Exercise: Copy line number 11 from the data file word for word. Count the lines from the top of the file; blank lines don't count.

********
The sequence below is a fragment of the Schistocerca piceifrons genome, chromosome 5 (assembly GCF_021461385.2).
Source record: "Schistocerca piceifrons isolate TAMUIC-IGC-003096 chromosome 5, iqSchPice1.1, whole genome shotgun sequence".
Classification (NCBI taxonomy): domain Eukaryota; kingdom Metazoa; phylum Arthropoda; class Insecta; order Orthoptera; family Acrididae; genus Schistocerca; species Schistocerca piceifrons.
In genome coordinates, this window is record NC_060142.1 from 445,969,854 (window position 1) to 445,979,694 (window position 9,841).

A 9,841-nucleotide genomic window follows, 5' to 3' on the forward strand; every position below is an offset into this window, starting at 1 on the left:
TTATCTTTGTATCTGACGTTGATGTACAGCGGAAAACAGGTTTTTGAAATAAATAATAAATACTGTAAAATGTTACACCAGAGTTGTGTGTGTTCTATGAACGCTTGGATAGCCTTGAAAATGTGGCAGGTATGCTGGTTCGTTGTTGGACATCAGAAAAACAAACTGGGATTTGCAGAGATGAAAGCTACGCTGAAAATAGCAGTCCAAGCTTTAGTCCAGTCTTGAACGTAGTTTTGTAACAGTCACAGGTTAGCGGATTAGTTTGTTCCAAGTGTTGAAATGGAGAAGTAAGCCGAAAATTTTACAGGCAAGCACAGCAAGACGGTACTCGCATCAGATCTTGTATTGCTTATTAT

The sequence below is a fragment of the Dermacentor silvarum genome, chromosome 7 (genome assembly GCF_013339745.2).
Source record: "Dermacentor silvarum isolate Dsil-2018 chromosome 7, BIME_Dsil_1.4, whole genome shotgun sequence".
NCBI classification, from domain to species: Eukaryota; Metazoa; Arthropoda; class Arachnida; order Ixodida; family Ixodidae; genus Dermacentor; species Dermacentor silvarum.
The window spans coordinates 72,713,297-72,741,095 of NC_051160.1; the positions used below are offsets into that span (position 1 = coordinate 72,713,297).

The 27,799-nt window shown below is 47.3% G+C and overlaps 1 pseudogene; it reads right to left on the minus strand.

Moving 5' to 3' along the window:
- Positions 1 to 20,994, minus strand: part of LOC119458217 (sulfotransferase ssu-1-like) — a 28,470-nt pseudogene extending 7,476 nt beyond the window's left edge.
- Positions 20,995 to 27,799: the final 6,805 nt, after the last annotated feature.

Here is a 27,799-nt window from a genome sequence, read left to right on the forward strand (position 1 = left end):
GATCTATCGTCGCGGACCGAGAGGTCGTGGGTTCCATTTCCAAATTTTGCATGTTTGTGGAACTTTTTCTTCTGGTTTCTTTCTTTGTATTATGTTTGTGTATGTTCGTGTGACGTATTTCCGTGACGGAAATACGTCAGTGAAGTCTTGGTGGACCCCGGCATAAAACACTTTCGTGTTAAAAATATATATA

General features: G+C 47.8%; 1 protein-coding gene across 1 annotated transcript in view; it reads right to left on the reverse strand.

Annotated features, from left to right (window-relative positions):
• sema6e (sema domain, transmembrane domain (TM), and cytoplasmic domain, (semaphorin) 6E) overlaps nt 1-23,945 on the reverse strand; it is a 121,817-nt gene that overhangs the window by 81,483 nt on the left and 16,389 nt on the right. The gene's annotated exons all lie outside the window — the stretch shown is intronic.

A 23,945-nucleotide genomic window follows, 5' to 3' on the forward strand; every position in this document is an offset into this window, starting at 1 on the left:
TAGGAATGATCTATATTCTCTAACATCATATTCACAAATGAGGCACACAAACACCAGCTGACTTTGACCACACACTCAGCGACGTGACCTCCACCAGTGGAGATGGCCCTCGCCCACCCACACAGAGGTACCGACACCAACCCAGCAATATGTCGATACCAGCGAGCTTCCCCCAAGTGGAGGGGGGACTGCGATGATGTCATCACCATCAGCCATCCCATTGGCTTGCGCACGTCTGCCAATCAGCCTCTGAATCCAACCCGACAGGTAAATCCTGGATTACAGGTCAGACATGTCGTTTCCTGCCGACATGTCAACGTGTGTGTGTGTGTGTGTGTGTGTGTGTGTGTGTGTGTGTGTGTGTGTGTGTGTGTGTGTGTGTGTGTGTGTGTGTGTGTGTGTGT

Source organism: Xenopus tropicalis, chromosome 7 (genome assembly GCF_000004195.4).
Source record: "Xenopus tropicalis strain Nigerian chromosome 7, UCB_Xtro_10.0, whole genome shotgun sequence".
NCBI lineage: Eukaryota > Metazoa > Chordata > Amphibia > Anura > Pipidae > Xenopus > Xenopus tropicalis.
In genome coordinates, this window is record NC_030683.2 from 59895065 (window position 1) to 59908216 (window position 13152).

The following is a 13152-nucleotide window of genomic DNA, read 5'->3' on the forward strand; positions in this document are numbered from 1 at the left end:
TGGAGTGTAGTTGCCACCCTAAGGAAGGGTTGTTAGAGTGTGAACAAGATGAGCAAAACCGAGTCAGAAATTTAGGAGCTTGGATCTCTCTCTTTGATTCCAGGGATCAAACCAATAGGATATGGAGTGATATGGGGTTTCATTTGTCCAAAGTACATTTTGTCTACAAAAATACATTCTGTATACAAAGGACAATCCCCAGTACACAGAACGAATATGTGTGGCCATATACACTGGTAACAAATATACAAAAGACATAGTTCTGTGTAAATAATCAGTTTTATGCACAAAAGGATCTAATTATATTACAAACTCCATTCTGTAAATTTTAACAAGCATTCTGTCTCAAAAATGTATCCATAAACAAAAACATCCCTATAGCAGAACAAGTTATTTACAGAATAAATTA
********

The 27,799-nt window shown below is 47.3% G+C and overlaps 1 pseudogene; it reads right to left on the minus strand.